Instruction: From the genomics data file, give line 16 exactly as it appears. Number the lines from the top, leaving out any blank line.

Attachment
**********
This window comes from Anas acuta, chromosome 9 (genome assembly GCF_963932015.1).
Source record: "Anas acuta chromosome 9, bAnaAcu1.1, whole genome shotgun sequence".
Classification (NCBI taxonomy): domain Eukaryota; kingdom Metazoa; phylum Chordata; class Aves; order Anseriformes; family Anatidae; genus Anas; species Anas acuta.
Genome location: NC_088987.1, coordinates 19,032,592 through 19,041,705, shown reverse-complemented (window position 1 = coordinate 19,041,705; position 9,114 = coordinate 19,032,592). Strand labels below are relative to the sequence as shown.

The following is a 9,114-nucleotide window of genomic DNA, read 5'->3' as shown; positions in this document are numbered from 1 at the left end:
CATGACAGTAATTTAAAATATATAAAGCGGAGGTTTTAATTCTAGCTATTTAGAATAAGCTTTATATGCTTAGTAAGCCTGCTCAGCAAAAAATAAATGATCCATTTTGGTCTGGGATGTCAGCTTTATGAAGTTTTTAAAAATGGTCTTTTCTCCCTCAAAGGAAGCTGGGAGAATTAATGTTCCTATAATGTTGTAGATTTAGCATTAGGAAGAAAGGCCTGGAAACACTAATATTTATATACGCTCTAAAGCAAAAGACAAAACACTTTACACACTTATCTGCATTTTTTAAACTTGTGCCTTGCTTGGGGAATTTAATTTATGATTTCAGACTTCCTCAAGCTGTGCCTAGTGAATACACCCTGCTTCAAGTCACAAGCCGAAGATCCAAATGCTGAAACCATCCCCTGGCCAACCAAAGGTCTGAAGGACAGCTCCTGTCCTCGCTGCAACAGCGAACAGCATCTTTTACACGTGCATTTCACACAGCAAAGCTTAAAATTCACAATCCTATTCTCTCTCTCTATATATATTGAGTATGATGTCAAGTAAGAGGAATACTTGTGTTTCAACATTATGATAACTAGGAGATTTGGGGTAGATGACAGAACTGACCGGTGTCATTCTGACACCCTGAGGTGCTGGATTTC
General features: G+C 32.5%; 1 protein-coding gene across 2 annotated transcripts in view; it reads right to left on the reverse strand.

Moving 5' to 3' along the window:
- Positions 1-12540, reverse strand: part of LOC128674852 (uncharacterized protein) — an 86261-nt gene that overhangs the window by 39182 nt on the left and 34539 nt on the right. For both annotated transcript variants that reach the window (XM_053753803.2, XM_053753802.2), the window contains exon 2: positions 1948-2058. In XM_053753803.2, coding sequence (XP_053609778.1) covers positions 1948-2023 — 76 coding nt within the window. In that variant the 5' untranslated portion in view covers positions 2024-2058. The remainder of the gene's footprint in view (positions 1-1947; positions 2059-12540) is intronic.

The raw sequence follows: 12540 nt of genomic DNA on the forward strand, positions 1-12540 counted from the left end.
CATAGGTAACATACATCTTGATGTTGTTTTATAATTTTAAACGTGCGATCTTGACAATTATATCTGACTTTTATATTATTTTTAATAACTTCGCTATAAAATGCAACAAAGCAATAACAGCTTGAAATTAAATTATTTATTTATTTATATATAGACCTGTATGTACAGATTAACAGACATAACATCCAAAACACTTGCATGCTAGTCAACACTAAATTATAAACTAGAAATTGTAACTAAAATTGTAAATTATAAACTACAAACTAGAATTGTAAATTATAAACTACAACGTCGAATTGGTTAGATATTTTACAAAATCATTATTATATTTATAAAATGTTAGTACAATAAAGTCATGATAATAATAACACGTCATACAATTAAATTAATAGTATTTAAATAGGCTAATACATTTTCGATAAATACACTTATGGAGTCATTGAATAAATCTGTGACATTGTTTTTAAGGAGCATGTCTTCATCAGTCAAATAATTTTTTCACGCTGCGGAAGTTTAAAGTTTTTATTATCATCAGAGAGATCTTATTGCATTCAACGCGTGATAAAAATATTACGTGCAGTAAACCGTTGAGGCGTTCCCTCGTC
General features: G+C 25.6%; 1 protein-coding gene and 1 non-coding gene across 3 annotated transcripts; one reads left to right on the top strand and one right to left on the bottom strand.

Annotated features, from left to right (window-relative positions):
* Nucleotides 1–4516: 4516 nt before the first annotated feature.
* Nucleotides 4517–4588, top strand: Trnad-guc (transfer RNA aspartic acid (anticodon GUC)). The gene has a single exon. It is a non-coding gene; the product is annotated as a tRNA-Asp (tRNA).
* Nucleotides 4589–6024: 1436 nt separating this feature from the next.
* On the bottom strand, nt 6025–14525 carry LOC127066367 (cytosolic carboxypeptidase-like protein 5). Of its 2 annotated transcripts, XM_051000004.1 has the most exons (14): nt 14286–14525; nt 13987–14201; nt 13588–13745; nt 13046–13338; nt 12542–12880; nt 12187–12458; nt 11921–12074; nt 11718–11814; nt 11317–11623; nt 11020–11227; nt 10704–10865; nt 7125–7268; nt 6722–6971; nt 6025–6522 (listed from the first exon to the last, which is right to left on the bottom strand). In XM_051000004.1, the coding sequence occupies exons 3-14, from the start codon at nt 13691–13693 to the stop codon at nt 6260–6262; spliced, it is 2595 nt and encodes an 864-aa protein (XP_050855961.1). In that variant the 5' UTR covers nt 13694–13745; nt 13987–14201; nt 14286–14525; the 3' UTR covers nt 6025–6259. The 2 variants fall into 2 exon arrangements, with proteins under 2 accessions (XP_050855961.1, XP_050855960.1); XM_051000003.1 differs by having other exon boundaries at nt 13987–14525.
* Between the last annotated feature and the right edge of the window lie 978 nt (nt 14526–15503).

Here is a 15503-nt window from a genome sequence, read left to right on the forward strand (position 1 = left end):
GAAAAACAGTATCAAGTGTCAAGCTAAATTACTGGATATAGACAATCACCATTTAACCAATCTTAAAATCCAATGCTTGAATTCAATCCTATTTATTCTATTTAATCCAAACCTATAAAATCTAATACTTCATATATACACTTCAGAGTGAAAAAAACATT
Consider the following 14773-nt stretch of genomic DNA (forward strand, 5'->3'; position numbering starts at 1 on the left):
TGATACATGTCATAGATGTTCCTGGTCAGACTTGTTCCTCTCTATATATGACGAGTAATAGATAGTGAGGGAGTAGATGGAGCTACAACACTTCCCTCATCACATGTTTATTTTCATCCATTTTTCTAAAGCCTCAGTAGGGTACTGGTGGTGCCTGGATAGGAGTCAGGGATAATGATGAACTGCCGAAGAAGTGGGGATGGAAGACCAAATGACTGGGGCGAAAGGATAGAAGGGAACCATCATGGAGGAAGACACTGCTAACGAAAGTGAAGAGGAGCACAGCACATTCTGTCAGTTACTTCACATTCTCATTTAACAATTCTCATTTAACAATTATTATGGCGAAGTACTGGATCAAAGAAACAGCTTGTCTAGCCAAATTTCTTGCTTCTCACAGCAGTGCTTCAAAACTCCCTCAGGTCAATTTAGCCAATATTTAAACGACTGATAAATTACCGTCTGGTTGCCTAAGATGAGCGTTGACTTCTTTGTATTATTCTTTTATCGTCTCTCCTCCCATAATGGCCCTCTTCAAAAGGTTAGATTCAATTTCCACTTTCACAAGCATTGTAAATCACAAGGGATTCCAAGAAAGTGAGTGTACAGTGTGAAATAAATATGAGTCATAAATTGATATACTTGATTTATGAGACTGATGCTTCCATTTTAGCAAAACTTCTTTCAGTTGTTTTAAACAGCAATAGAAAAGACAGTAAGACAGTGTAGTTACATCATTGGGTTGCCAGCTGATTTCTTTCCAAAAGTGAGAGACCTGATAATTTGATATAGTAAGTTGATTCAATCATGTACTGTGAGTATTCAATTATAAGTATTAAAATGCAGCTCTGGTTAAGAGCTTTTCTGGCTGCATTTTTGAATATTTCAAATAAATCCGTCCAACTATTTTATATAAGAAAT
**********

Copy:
* Nucleotides 4589–6024: 1436 nt separating this feature from the next.